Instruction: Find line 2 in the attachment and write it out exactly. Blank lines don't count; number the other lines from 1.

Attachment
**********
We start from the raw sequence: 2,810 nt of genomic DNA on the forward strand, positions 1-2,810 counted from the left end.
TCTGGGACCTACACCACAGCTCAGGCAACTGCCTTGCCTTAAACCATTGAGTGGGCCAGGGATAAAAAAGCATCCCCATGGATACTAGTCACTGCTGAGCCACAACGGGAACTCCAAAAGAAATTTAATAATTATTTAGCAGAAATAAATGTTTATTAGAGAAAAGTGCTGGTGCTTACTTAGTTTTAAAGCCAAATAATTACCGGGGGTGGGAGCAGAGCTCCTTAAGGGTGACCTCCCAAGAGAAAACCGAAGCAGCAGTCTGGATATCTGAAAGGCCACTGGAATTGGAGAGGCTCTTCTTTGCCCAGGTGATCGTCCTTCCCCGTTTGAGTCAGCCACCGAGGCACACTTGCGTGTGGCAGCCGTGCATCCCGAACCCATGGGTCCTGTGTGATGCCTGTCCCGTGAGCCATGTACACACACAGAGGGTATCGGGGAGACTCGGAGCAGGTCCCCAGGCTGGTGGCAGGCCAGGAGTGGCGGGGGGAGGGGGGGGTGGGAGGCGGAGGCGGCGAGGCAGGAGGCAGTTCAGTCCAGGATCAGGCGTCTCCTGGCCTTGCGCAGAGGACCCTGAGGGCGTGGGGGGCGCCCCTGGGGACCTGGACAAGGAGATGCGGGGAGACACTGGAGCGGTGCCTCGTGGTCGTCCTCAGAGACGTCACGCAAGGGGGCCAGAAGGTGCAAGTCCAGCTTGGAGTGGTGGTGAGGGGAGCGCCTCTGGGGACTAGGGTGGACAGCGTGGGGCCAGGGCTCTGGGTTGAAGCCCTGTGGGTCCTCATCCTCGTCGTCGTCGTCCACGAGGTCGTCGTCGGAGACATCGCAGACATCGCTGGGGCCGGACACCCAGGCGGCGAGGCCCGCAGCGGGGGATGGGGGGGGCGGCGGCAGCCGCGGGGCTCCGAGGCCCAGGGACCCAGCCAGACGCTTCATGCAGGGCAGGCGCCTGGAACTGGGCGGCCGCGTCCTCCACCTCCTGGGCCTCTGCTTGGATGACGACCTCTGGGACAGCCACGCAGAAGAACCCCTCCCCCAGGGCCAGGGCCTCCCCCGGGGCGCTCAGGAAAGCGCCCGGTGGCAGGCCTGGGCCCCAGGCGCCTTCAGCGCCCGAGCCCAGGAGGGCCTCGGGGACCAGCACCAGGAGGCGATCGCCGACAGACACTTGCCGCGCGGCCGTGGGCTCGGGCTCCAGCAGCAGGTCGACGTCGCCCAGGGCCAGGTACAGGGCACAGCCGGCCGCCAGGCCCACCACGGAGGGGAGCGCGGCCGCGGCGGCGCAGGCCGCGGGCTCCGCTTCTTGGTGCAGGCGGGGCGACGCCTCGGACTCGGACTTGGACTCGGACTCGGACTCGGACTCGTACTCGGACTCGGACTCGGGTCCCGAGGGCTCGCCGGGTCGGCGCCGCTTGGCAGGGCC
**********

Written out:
TCTGGGACCTACACCACAGCTCAGGCAACTGCCTTGCCTTAAACCATTGAGTGGGCCAGGGATAAAAAAGCATCCCCATGGATACTAGTCACTGCTGAGCCACAACGGGAACTCCAAAAGAAATTTAATAATTATTTAGCAGAAATAAATGTTTATTAGAGAAAAGTGCTGGTGCTTACTTAGTTTTAAAGCCAAATAATTACCGGGGGTGGGAGCAGAGCTCCTTAAGGGTGACCTCCCAAGAGAAAACCGAAGCAGCAGTCTGGATATCTGAAAGGCCACTGGAATTGGAGAGGCTCTTCTTTGCCCAGGTGATCGTCCTTCCCCGTTTGAGTCAGCCACCGAGGCACACTTGCGTGTGGCAGCCGTGCATCCCGAACCCATGGGTCCTGTGTGATGCCTGTCCCGTGAGCCATGTACACACACAGAGGGTATCGGGGAGACTCGGAGCAGGTCCCCAGGCTGGTGGCAGGCCAGGAGTGGCGGGGGGAGGGGGGGGTGGGAGGCGGAGGCGGCGAGGCAGGAGGCAGTTCAGTCCAGGATCAGGCGTCTCCTGGCCTTGCGCAGAGGACCCTGAGGGCGTGGGGGGCGCCCCTGGGGACCTGGACAAGGAGATGCGGGGAGACACTGGAGCGGTGCCTCGTGGTCGTCCTCAGAGACGTCACGCAAGGGGGCCAGAAGGTGCAAGTCCAGCTTGGAGTGGTGGTGAGGGGAGCGCCTCTGGGGACTAGGGTGGACAGCGTGGGGCCAGGGCTCTGGGTTGAAGCCCTGTGGGTCCTCATCCTCGTCGTCGTCGTCCACGAGGTCGTCGTCGGAGACATCGCAGACATCGCTGGGGCCGGACACCCAGGCGGCGAGGCCCGCAGCGGGGGATGGGGGGGGCGGCGGCAGCCGCGGGGCTCCGAGGCCCAGGGACCCAGCCAGACGCTTCATGCAGGGCAGGCGCCTGGAACTGGGCGGCCGCGTCCTCCACCTCCTGGGCCTCTGCTTGGATGACGACCTCTGGGACAGCCACGCAGAAGAACCCCTCCCCCAGGGCCAGGGCCTCCCCCGGGGCGCTCAGGAAAGCGCCCGGTGGCAGGCCTGGGCCCCAGGCGCCTTCAGCGCCCGAGCCCAGGAGGGCCTCGGGGACCAGCACCAGGAGGCGATCGCCGACAGACACTTGCCGCGCGGCCGTGGGCTCGGGCTCCAGCAGCAGGTCGACGTCGCCCAGGGCCAGGTACAGGGCACAGCCGGCCGCCAGGCCCACCACGGAGGGGAGCGCGGCCGCGGCGGCGCAGGCCGCGGGCTCCGCTTCTTGGTGCAGGCGGGGCGACGCCTCGGACTCGGACTTGGACTCGGACTCGGACTCGGACTCGTACTCGGACTCGGACTCGGGTCCCGAGGGCTCGCCGGGTCGGCGCCGCTTGGCAGGGCC